Many distinguished names in children’s literature such as Dame Jacqueline Wilson and Philip Pulman CBE are Patrons of Seven Stories. Could you expand a little on their support and influence?

One of our challenges is location. The publishing industry is very London-centric and we’re one of a small number of National museums in northern England. This means that we often have to shout louder to get our message heard and our supporters and patrons help us to do this. The support they offer comes in many forms, from attending one of our fundraising or promotional events, donating artworks or manuscripts to our Collection, or acting as critical friends.

We have also welcomed a wide range of professional authors to Seven Stories, and in the few years that I have been here, I have met Eoin Colfer, Oliver Jeffers and David Walliams.

Could you expand a little on the service you receive from UNW?

UNW was appointed as our auditor in 2016, so we’ve just signed off our second set of accounts working with them, and the team has expressed their pleasure that the audit fieldwork has been more detailed and thorough since Anne and her team have been working with us. I like the fact we can’t be complacent and it has fed through to strong internal procedures.

We have also done a great deal on changing the presentation of the group accounts and revising a number of accounting policies relating to our assets, particularly the centre and collection. It’s been a lengthy process but I feel we’ve worked well with UNW and it’s great to get high quality advice throughout.

Seven Stories is currently an Arts Council England National Portfolio Organisation, how has this funding supported the centre’s future aspirations?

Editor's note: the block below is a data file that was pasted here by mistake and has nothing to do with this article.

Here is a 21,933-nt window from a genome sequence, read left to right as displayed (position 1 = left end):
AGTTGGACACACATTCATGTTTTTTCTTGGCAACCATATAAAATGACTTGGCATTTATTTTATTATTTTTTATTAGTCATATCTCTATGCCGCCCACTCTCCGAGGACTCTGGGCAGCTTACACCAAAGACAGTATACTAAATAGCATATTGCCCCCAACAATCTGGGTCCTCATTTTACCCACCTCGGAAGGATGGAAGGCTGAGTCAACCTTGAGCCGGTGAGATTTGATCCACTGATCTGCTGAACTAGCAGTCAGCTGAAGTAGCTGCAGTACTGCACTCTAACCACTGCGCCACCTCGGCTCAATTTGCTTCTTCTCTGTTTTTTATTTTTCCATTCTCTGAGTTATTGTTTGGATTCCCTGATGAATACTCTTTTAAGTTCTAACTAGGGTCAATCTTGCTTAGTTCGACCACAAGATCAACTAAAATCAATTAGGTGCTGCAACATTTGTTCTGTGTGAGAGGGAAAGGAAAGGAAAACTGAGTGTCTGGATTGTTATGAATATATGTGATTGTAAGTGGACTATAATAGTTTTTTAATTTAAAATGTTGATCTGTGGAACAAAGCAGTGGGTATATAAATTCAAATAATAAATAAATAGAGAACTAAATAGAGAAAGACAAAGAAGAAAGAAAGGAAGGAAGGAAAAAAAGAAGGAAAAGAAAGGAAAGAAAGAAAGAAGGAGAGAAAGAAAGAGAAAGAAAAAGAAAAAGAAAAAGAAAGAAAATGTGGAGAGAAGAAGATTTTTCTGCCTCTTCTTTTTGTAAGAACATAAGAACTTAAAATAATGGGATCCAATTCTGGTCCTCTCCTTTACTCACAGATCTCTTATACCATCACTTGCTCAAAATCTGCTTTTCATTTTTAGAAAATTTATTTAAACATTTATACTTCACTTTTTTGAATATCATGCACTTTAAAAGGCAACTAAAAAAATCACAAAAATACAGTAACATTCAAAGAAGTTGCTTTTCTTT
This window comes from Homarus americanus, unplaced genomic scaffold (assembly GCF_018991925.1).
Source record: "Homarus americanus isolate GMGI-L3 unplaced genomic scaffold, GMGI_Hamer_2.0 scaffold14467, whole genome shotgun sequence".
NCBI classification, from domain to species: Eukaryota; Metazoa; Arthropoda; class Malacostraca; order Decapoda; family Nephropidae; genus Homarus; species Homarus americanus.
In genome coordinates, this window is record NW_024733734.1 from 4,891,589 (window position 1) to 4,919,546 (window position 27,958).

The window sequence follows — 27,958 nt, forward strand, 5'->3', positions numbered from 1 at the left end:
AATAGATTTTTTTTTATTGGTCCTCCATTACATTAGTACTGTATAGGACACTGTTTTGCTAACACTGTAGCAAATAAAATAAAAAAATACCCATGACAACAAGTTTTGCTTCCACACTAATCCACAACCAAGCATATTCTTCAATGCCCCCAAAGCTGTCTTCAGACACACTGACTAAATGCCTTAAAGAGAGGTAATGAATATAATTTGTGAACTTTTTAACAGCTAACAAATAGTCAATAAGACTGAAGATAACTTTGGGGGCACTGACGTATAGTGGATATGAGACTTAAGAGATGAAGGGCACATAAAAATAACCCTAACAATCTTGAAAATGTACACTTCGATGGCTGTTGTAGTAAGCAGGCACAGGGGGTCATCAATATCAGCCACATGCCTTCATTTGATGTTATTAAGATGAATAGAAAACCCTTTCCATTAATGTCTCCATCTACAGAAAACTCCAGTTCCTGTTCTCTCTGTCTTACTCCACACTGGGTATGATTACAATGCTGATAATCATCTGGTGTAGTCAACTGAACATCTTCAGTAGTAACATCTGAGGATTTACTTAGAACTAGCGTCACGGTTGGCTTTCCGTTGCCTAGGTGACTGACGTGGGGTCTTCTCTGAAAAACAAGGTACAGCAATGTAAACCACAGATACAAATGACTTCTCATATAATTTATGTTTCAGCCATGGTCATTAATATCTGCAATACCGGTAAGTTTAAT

One of the main risks facing the Charity is our split site operation – the team works across three properties with rented office space close to the visitor centre in Ouseburn, but the Collection is housed in a rented unit in Gateshead. There’s no doubt we have to address this challenge if we are to continue to grow in the future. It won’t be easy, but our wider strategy is to develop a partnership approach to finding a long-term solution and this is where the continued support of the Arts Council will be important.

We’re working through our Vital North Partnership, which forms a strategic and practical collaboration between Seven Stories, Newcastle University and the City of Newcastle to create a world-class centre of excellence for children’s literature in Newcastle upon Tyne. Our goal is that by 2025 we will have developed a centre for excellence for children’s literature, giving a permanent and accessible home to the art form putting book and story at the heart of every North East childhood.

Finally, what is the best piece of advice you have received during your career?

One thing that has stuck with me was during a discussion with someone I managed on a project. The project was ending and we were discussing how things had gone and she said I was the best boss she’d ever had. I thought she was joking, but she was – surprisingly – serious. She said it was because I let her get on with it, but she knew exactly what she was expected to do, and she knew I was there if she needed help. That really struck me and is how I’ve tried to manage my teams ever since: establish the boundaries, let them get on with it, but be there to sort out the mistakes!